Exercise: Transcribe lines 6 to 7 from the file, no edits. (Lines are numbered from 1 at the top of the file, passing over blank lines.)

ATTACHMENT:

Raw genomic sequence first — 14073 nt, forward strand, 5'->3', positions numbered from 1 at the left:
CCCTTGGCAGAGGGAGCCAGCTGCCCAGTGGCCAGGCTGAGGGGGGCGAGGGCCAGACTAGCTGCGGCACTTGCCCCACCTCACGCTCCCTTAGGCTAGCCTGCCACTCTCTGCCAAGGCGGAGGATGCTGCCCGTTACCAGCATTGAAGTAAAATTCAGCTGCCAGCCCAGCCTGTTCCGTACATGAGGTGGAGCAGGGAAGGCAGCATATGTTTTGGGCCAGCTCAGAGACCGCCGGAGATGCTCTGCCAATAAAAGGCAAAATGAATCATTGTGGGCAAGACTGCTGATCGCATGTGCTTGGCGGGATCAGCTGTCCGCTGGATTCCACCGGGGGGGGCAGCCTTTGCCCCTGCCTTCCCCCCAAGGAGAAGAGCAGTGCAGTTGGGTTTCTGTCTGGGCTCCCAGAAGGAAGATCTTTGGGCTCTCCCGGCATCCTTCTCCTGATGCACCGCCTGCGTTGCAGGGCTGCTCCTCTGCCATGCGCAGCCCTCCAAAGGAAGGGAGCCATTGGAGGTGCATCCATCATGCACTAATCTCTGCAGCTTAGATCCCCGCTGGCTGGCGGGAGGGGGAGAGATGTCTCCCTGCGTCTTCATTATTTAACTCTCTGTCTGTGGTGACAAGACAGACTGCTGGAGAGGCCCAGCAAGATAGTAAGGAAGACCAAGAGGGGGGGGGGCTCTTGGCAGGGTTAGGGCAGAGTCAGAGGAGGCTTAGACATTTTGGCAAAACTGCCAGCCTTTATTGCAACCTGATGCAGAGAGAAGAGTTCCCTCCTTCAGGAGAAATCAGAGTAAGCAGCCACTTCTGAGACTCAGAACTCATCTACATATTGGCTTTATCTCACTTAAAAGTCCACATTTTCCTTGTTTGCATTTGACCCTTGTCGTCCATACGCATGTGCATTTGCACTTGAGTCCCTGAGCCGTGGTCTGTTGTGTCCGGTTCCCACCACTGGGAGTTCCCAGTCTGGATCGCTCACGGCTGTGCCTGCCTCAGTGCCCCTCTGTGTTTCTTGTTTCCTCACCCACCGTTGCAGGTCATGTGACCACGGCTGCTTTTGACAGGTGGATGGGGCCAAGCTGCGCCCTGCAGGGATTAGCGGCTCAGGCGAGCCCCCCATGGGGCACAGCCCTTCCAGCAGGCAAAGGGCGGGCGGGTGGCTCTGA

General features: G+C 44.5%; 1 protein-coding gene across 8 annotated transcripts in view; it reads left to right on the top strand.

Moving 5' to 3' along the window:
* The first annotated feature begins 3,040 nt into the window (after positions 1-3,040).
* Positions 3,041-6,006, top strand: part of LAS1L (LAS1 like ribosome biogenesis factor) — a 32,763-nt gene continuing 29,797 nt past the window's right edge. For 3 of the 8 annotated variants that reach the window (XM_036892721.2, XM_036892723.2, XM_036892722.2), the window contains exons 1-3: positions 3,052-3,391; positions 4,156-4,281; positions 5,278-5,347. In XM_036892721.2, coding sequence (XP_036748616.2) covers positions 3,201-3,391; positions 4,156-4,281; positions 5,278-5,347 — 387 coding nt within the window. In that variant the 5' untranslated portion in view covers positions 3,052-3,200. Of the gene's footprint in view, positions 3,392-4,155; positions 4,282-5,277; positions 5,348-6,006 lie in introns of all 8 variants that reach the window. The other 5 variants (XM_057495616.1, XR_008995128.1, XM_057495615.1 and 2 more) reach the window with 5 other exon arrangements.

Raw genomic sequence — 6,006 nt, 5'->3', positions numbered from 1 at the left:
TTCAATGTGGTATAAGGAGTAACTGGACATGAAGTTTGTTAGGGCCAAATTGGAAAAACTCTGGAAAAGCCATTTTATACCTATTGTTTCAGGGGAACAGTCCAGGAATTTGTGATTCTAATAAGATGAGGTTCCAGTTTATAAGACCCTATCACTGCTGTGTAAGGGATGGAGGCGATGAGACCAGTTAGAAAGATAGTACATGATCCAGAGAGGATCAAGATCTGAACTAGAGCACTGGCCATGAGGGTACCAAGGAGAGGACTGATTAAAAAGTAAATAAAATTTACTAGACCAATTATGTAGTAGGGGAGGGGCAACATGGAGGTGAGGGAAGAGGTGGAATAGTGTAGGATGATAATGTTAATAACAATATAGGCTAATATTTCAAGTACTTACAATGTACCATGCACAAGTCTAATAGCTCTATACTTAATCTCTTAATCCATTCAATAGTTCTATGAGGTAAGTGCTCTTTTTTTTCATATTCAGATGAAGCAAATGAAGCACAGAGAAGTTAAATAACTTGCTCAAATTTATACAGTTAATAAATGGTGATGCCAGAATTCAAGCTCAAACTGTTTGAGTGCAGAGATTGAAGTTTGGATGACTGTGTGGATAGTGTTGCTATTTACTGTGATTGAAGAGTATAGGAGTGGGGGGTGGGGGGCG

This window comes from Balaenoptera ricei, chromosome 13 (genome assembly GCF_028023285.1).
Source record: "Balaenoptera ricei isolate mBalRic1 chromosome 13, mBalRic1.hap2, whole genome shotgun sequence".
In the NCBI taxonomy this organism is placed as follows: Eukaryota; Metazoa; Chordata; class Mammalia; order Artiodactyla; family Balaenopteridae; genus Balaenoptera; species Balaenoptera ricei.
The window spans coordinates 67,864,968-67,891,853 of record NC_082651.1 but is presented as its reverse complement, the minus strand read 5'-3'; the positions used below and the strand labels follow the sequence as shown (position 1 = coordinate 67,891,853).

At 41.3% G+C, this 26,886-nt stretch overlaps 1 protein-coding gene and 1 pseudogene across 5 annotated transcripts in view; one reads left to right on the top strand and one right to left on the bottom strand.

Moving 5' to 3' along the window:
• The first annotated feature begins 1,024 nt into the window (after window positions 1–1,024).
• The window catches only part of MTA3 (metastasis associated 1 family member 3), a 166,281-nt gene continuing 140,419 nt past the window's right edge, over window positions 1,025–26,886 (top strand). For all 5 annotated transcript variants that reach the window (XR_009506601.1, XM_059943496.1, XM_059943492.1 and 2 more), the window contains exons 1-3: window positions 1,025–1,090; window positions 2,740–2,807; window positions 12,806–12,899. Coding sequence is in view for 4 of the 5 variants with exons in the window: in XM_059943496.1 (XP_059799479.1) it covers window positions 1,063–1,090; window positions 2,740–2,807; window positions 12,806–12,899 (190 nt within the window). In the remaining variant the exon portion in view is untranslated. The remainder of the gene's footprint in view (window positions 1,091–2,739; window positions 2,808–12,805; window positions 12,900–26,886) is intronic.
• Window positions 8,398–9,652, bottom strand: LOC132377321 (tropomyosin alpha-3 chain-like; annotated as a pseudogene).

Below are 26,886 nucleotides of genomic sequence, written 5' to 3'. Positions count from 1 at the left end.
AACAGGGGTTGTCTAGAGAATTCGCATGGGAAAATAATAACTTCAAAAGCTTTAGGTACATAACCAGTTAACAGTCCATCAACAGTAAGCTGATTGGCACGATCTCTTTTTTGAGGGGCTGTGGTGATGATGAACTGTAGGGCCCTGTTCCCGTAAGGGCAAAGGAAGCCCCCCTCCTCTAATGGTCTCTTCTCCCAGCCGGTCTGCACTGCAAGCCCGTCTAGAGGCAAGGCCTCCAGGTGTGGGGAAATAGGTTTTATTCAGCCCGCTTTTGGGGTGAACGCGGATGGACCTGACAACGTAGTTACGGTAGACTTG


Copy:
* Positions 3,041-6,006, top strand: part of LAS1L (LAS1 like ribosome biogenesis factor) — a 32,763-nt gene continuing 29,797 nt past the window's right edge. For 3 of the 8 annotated variants that reach the window (XM_036892721.2, XM_036892723.2, XM_036892722.2), the window contains exons 1-3: positions 3,052-3,391; positions 4,156-4,281; positions 5,278-5,347. In XM_036892721.2, coding sequence (XP_036748616.2) covers positions 3,201-3,391; positions 4,156-4,281; positions 5,278-5,347 — 387 coding nt within the window. In that variant the 5' untranslated portion in view covers positions 3,052-3,200. Of the gene's footprint in view, positions 3,392-4,155; positions 4,282-5,277; positions 5,348-6,006 lie in introns of all 8 variants that reach the window. The other 5 variants (XM_057495616.1, XR_008995128.1, XM_057495615.1 and 2 more) reach the window with 5 other exon arrangements.

Raw genomic sequence — 6,006 nt, 5'->3', positions numbered from 1 at the left: